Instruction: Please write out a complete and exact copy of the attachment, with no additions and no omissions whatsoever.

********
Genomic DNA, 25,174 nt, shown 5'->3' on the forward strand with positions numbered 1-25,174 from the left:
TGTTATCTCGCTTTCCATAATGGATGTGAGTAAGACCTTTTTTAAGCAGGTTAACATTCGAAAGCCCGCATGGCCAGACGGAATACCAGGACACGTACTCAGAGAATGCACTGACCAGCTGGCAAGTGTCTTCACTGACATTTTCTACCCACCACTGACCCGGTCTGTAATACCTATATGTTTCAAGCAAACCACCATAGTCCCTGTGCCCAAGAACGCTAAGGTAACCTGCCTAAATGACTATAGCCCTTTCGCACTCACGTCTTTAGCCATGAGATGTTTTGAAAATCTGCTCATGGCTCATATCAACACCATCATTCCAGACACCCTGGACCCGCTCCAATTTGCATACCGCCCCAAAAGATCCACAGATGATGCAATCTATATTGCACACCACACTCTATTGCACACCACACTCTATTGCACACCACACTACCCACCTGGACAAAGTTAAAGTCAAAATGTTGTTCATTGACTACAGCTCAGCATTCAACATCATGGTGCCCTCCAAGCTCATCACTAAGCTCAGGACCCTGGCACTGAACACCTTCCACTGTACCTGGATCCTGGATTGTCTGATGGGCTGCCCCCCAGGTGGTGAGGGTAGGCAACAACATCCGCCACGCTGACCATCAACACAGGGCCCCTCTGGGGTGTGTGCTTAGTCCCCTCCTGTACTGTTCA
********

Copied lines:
Genomic DNA, 25,174 nt, shown 5'->3' on the forward strand with positions numbered 1-25,174 from the left:
TGTTATCTCGCTTTCCATAATGGATGTGAGTAAGACCTTTTTTAAGCAGGTTAACATTCGAAAGCCCGCATGGCCAGACGGAATACCAGGACACGTACTCAGAGAATGCACTGACCAGCTGGCAAGTGTCTTCACTGACATTTTCTACCCACCACTGACCCGGTCTGTAATACCTATATGTTTCAAGCAAACCACCATAGTCCCTGTGCCCAAGAACGCTAAGGTAACCTGCCTAAATGACTATAGCCCTTTCGCACTCACGTCTTTAGCCATGAGATGTTTTGAAAATCTGCTCATGGCTCATATCAACACCATCATTCCAGACACCCTGGACCCGCTCCAATTTGCATACCGCCCCAAAAGATCCACAGATGATGCAATCTATATTGCACACCACACTCTATTGCACACCACACTCTATTGCACACCACACTACCCACCTGGACAAAGTTAAAGTCAAAATGTTGTTCATTGACTACAGCTCAGCATTCAACATCATGGTGCCCTCCAAGCTCATCACTAAGCTCAGGACCCTGGCACTGAACACCTTCCACTGTACCTGGATCCTGGATTGTCTGATGGGCTGCCCCCCAGGTGGTGAGGGTAGGCAACAACATCCGCCACGCTGACCATCAACACAGGGCCCCTCTGGGGTGTGTGCTTAGTCCCCTCCTGTACTGTTCA